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# positive definite

# Introduction

The definiteness of a matrix is an important property that has use in many areas of mathematics and even physics. Below are some examples:

1. In optimizing problems, the definiteness of the Hessian matrix determines the quality of an extremal value. The full details can be found on this page.

Definition [1] Suppose $A$ is an $n\times n$ square Hermitian matrix. If, for any non-zero vector $x$, we have that

$x^{\ast}Ax>0,$ |

then $A$ a *positive definite* matrix. (Here $x^{\ast}=\overline{x}^{t}$,
where $\overline{x}$ is the complex conjugate of $x$, and $x^{t}$ is
the transpose of $x$.)

One can show that a Hermitian matrix is positive definite if and only if all its eigenvalues are positive [1]. Thus the determinant of a positive definite matrix is positive, and a positive definite matrix is always invertible. The Cholesky decomposition provides an economical method for solving linear equations involving a positive definite matrix. Further conditions and properties for positive definite matrices are given in [2].

# References

- 1
M. C. Pease,
*Methods of Matrix Algebra*, Academic Press, 1965 - 2
C.R. Johnson,
*Positive definite matrices*, American Mathematical Monthly, Vol. 77, Issue 3 (March 1970) 259-264.

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15A48*no label found*

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## Comments

## positive definite matrices

What is the quickest way (visually) to determine whether a matrix is positive definite or not? Can it be done by inspection? (i.e., for matrices with both positive and negative values)? Is a matrix with a positive determinant necessarily positive definite?

## Re: positive definite matrices

In general, I don't believe there is any quick and easy way to

determine whether a matrix is positive definite. At least

without any prior knowledge of the matrix.

MathWorld gives some necessary conditions on the elements of a

matrix for the matrix to be positive definite. These are, however,

not sufficient. Therefore, using these one can - at most - prove that

a matrix is not positive definite. See

http://mathworld.wolfram.com/PositiveDefiniteMatrix.html

One of the conditions is that the determinant should be positive.

This is quite easy to understand: A matrix is positive definite

if and only if all it's eigenvalues are positive. Since the determinant

is the product of the eigenvalues the result follows.

Probably the easiest way to determine if a matrix is positive definite

is the calculate the determinants of all upper-left (or lower-right) sub

matrices. If all determinants are positive, (and only then) the matrix

is positive definite (again, see MathWorld). For example,

the two-two matrix

a b

c d

is positive definite if and only if ad-cb > 0 and a > 0.

Hope this helps.

Matte

## Re: positive definite matrices

Well, each matrix it have associated an caracteristic equation. I think that through its invariants coefficients we can know if that matrix if positive definite or not. What do you think?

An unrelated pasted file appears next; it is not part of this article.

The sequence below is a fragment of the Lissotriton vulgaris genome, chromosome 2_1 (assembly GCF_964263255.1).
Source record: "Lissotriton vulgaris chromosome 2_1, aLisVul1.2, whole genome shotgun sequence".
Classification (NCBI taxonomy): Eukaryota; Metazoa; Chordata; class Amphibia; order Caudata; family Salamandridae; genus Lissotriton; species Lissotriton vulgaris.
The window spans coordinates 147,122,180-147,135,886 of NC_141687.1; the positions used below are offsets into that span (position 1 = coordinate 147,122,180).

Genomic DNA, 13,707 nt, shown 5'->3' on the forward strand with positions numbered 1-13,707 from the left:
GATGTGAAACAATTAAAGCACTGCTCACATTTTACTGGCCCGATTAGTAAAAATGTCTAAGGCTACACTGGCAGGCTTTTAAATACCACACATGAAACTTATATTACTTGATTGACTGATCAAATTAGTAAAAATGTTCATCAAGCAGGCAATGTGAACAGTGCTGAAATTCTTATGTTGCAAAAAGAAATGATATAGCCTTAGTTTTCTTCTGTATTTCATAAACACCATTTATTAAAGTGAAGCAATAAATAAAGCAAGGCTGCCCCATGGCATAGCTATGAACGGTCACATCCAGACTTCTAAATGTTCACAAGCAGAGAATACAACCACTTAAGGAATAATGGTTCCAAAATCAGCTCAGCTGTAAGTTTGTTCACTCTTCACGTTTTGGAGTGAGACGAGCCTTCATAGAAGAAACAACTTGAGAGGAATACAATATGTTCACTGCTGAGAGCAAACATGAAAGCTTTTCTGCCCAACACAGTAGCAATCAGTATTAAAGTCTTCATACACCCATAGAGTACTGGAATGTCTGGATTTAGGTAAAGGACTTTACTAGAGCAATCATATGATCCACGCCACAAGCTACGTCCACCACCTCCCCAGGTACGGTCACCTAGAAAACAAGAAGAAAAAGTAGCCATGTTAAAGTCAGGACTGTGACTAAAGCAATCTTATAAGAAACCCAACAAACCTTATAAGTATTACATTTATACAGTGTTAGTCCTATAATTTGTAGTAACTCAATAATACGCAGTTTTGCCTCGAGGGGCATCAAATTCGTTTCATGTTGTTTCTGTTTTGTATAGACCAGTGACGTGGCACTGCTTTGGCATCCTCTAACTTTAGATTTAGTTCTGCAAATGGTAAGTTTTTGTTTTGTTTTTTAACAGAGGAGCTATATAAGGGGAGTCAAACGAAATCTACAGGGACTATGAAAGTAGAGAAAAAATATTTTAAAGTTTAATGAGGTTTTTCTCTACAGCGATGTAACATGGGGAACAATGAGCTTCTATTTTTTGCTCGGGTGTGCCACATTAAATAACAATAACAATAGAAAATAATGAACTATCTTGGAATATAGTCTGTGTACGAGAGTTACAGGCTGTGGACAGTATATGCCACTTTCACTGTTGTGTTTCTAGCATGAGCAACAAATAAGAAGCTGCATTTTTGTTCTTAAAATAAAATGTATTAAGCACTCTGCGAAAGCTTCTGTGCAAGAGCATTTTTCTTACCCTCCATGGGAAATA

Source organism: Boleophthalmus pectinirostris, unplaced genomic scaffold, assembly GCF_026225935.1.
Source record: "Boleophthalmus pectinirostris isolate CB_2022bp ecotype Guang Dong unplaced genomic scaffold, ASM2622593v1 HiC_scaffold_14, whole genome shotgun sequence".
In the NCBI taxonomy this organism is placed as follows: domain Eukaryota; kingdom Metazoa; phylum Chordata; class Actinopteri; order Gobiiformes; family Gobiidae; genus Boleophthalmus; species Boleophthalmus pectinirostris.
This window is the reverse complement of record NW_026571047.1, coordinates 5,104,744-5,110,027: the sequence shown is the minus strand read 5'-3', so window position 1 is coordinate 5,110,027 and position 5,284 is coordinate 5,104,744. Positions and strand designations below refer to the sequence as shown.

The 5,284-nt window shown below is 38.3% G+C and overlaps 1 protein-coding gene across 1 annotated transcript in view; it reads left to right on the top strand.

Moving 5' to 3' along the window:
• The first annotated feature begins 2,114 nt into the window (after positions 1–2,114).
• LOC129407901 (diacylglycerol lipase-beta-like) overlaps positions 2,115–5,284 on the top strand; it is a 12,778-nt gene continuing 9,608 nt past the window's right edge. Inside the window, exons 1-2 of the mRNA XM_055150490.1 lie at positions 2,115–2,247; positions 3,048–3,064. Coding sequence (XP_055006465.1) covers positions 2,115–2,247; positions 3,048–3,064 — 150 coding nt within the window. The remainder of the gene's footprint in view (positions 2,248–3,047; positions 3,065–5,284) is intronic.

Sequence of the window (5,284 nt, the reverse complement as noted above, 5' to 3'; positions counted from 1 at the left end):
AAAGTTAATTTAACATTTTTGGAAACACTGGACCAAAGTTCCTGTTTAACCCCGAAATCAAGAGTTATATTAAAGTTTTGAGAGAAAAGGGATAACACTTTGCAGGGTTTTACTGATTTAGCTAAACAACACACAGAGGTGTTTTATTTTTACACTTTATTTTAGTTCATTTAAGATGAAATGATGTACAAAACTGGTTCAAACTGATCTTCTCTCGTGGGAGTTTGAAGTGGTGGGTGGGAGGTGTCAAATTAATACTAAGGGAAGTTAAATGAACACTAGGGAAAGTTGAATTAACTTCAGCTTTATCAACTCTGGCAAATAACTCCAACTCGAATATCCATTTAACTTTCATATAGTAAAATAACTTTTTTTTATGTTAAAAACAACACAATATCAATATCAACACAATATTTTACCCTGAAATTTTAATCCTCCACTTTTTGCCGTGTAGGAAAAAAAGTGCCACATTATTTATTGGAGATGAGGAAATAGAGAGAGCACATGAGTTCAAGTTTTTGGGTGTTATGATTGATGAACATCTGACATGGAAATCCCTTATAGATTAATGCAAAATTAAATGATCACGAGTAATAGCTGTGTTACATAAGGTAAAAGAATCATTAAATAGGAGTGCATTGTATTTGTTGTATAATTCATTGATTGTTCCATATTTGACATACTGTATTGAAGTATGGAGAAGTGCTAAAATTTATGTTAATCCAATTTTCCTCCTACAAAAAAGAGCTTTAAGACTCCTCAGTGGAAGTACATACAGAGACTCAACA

## Re: positive definite matrices

Can you provide an example? I am aware that matrices have characteristic equations, but it is not clear what you mean by "through its invariants coefficients we can know if the matrix is positive definite or not"...

## Re: positive definite matrices

Well I said "I think...", but is not true. The right way was given by Mr. matte. Like you know the characteristic equation is the

Cayley-Hamilton or secular equation. By definition, a matrix is said to be positive if it has positive principal values and linearly independent principal vectors. Positive matrices are said to be positive definite if they are also coefficients (the cause of my confusion!)of positive definite quadratic forms. In particular, a positive symmetric matrix is also positive definite.

Pedro

## Re: positive definite matrices

Thank you for the clarification. My interest is towards understanding covariance matrices a little better. I read somewhere that examples of positive definite matrices are covariance matrices, but I felt that this was wrong since a covariance matrix is in no way constrained to have positive diagonal elements (one of the 'necessary but not sufficient conditions').

To your knowledge are there graphical methods of assessing the stability of a covariance matrix obtained from data for representing a particular distribution? Say you have data which is approximately multivariate gaussian, and you form the covariance matrix; then can one use a spectral portrait analysis to assess how 'stable' this inference is -- that is, is there some useful way of interpreting 'perturbations of a covariance matrix estimated from data' with respect to the expected distribution?

## Re: positive definite matrices

Hi Mr. silence,

Unfortunately I am not specialist in statistcs nor in data analysis techniques. Surely you know the results of Silverstein [1]. I don't know if there is somebody in PlanetMath that can help it. Nevertheless, I have seen in the Web an important amount of sites related to the subject of its interest exists.

Regards,

Pedro

[1] J.W. Silverstein. Eigenvalues and eigenvectors of large dimensional sample covariance matrices. Contemporary Mathematics,

50:153-159,1986.